This post is appearing on Autoblog Military, Autoblog's sub-site dedicated to the vehicles, aircraft and ships of the world's armed forces.

Ah, well, this is awkward. Remember those two US Navy patrol boats that were captured by Iran last week? Yeah, they didn't exactly "drift" off course. According to Military Times, US Central Command confirmed that the boats actually veered off course before they suffered any mechanical problems. The entire event is still under investigation by the Navy, and although CENTCOM said the boat went off course, it didn't go as far as saying why.

The Navy also announced a number of other details about last week's incident. The boats were originally approached by two small Iranian ships. They were followed by two more, with extra armed sailors. The Navy's statement indicated that there was a verbal exchange between the two sides, but no gunfire was exchanged. The American sailors were then boarded and forced "at gunpoint" to a port on Iran's Farsi Island, Military Times reports.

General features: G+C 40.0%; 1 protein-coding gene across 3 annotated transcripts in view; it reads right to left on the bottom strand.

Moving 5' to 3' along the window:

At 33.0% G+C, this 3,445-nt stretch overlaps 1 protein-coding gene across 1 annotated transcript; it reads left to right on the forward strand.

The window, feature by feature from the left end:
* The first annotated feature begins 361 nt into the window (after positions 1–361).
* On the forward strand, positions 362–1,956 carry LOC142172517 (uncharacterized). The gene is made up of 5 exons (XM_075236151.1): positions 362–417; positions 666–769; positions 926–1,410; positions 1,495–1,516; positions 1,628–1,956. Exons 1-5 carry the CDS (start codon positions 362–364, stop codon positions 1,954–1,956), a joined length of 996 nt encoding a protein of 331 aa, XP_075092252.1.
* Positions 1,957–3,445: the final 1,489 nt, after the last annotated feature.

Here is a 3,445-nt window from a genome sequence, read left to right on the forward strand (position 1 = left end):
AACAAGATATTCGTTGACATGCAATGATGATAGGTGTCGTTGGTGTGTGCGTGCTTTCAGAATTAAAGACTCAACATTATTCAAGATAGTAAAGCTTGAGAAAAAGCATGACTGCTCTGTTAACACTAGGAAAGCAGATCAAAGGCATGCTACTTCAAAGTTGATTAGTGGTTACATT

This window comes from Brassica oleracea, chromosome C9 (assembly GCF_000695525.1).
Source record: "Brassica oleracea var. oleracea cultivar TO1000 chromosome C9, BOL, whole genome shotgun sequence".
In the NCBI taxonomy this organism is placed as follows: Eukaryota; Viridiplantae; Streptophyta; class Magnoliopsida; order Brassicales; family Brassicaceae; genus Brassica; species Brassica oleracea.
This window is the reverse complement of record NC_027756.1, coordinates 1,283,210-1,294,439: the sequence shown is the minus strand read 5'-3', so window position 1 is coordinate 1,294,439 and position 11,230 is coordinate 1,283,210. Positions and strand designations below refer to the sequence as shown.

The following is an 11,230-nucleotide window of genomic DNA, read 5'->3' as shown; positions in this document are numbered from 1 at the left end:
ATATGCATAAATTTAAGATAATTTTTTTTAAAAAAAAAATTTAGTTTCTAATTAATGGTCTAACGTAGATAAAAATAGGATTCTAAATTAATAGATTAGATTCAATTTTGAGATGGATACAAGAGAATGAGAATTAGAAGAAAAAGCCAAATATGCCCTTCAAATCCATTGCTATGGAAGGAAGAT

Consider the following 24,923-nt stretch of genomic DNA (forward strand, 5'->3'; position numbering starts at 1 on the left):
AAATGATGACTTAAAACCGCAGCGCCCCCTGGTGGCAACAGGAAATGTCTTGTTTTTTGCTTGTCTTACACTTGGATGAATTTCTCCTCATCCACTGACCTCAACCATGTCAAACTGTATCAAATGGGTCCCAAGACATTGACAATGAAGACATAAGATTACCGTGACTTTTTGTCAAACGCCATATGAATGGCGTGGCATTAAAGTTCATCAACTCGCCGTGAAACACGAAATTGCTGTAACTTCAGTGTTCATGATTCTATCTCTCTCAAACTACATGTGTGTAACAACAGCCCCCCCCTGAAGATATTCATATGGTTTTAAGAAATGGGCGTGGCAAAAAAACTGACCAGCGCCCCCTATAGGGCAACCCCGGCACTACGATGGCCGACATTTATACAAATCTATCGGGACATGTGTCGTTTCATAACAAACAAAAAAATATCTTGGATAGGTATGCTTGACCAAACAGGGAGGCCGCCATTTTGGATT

According to the report, the Navy was aware that the Iranians were looking at the two boats and lost communications just 30 minutes later. A large-scale search-and-rescue operation was launched just 30 minutes after losing contact, but it was another couple hours before the Iranians contacted the cruiser USS Anzio. According to the report, the Anzio's crew was told the sailors were "safe and healthy" at the start of their 15-hour ordeal.

The only equipment from the two patrol boats that was taken by the Iranians were a pair of satellite phone SIM cards.

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